Yet any time you and I question the schemes of the do-gooders, we're denounced as being opposed to their humanitarian goals. It seems impossible to legitimately debate their solutions with the assumption that all of us share the desire to help the less fortunate. They tell us we're always "against," never "for" anything.
We are for a provision that destitution should not follow unemployment by reason of old age, and to that end we have accepted Social Security as a step toward meeting the problem. However, we are against those entrusted with this program when they practice deception regarding its fiscal shortcomings, when they charge that any criticism of the program means that we want to end payments. ...
We are for aiding our allies by sharing our material blessings with nations which share our fundamental beliefs, but we are against doling out money government to government, creating bureaucracy, if not socialism, all over the world.
We need true tax reform that will at least make a start toward restoring for our children the American Dream that wealth is denied to no one, that each individual has the right to fly as high as his strength and ability will take him. But we can not have such reform while our tax policy is engineered by people who view the tax as a means of achieving changes in our social structure.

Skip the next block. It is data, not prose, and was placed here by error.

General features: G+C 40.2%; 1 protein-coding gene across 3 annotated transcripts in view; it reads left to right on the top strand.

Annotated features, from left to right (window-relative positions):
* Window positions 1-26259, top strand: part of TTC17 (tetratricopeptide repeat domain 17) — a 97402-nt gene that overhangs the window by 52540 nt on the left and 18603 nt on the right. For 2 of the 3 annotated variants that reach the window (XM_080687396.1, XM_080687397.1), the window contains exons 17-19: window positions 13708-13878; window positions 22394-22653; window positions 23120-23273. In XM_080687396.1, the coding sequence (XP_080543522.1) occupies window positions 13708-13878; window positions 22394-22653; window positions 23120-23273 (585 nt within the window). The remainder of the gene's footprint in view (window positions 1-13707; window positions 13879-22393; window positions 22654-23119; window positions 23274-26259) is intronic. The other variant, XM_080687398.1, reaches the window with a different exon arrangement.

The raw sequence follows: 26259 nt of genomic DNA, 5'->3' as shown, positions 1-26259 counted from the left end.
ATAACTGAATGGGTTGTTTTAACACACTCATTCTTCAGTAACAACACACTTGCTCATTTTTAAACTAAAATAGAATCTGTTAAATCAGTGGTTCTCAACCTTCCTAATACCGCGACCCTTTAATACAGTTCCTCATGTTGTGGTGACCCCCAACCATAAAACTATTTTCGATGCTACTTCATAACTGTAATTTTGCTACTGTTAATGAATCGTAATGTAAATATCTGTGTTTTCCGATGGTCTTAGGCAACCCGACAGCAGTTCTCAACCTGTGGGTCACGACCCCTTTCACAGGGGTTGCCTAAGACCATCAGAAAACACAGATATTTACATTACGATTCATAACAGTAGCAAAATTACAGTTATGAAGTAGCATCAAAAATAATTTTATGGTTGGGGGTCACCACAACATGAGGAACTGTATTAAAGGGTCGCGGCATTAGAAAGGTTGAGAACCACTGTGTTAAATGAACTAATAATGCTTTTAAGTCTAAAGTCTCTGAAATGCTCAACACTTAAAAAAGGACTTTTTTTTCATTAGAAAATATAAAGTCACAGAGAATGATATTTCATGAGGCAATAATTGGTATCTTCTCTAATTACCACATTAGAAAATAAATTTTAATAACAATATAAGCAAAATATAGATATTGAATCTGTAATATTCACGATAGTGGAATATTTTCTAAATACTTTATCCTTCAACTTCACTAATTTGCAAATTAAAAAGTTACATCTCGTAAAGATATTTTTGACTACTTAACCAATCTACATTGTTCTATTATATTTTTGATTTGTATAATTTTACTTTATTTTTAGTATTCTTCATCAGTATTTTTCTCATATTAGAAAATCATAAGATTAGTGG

Have we the courage and the will to face up to the immorality and discrimination of the progressive tax, and demand a return to traditional proportionate taxation? Today in our country the tax collector's share is 37 cents of every dollar earned. Freedom has never been so fragile, so close to slipping from our grasp.
Are you willing to spend time studying the issues, making yourself aware, and then conveying that information to family and friends? Will you resist the temptation to get a government handout for your community? Realize that the doctor's fight against socialized medicine is your fight. We can't socialize the doctors without socializing the patients. Recognize that government invasion of public power is eventually an assault upon your own business. If some among you fear taking a stand because you are afraid of reprisals from customers, clients, or even government, recognize that you are just feeding the crocodile hoping he'll eat you last.